Pat Gunn (dachte) wrote,
Pat Gunn

On Saying Farewell

It's always a bit awkward to say farewell to a friend or acquaintence for the last time. It's not really the farewell itself that's awkward - that can be kind of refreshing. During a friendship or acquantenceship, it's not really appropriate to acknowledge it as such, and so whatever's there just hangs in the air around how the people relate. People have emotional reactions (warm fuzzies, longing, irritation, fascination, etc) to each other, there is some status between them (friends make plans to hang out with each other, friendly acquaintences might hang out if they happen to spot each other while already doing an activity, etc), styles of interactions, etc. All of these things are kind of fuzzy, in flux, and potentially changed unless they're nailed down in some way - "who is kin" is relatively permanent (even if theoretically mutable, e.g. I no longer consider my father kin, while people who have been adopted into the family might become kin), "dating" has all of its own content, etc. When one says farewell, one packages the space someone took in one's head for storage and begins to step away from it, and so the normal tensions and status of how the people relate both become much more visible and it becomes kosher to express more of that openly. Sometimes this can be very uncomfortable, but only for a moment and still preferable to leaving things unsaid (e.g. "I've always hoped we would've been closer", "You irritate me to no end with your ideas about X", "I know you've never been comfortable around me and I regret the causes", "You've helped me with X so much and I regret I've not been able to help you with Y"). I've had things like these waiting for the post-mortem with many people, maybe saying about half of them - sometimes the right moment never appeared, sometimes I chicked out, and sometimes I realised that there was a lot more on my side of things than there ever was on the other, enoughso that expressing it really would just complicate someone's life. More than once I've told someone I felt something for them and I really wished (they had felt the same way/had been single sometime at the same time I was/they had broken from christianity a bit earlier/etc). For the things that are said, it can feel good to finally have unimpeded airflow between two people.

So it's not that final expression that's so awkward and regrettable, it's really more the bumping-into-them-a-bit-before-the-last-time moments. When one actually opens one's shell further than is appropriate during one's actual times with someone, there's an intimacy and exposedness there - like in life, the clothes people wear to their funeral are not how they normally live their life, and situationally inappropriate intimacy is usually a challenge. It can be strange for former lovers, but at least there there once was depth (these never really go back to being normal friendships though - when people have both shared a bed and shared their worldview, one can't rebuild the barriers where they once stood). For friends or acquaintences, having all these "how you really feel" things actually explicit can be pretty weird (particularly for those who occasionally have random emotionally-destructive urges, as one gets a clearer chart of the deathstar of other people's personal/emotional being, but also in other ways). Maybe the fake "I could take it or leave it" feeling we have on the surface of our relations with others is needed to allow relations to keep shifting around as they naturally do (explicit recognition makes it too painful when some relation is downgraded? or is it more than this?). On the "is this really the last time I will interact" part, one is thus both exposed, and pulled back into the "farewell speech" mode when one bumps into someone at the uncertain maybe-last moments. Maybe airport goodbyes really are the best goodbyes in this sense (although the online world poses challenges to this! Maybe one or both parties really sees a lack of proximity as an end to things, but the fake closeness offered by technology tempts them to demean what was real with what is not - long distance relationships, etc). I know that I try to physically avoid someone once I've shared a farewell with them for both of these reasons (maybe airport goodbyes arn't that great when one person has to farewell a lot of people, as these things tend to be intimate and not best shared with others, although when it's expected perhaps whatever was retreats into a temporary shared-mourning-or-whatever relation until the physical goodbye?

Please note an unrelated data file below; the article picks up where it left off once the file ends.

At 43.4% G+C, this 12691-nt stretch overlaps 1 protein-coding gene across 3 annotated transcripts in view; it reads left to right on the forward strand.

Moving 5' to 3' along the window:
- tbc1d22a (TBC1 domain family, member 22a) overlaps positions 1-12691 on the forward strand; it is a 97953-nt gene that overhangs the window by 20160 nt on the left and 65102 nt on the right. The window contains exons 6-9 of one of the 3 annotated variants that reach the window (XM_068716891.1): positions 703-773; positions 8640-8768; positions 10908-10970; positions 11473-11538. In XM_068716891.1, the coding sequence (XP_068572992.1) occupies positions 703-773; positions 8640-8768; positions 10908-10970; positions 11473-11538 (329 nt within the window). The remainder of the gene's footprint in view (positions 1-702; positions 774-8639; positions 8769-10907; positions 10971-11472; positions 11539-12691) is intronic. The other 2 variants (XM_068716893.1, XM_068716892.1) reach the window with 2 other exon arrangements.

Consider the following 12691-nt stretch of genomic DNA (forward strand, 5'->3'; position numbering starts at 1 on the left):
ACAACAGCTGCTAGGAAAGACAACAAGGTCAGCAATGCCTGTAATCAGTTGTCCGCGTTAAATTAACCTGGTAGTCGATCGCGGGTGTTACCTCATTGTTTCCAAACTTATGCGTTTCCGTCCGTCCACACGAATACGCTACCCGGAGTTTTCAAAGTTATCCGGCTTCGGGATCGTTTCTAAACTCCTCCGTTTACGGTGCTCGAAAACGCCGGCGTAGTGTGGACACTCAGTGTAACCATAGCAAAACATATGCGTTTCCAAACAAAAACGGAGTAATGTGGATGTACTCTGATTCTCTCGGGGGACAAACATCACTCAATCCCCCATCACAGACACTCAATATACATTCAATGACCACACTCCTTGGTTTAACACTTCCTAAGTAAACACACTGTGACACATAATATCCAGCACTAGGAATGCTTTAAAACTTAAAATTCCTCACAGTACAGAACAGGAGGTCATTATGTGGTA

Complex stuff, anyhow.


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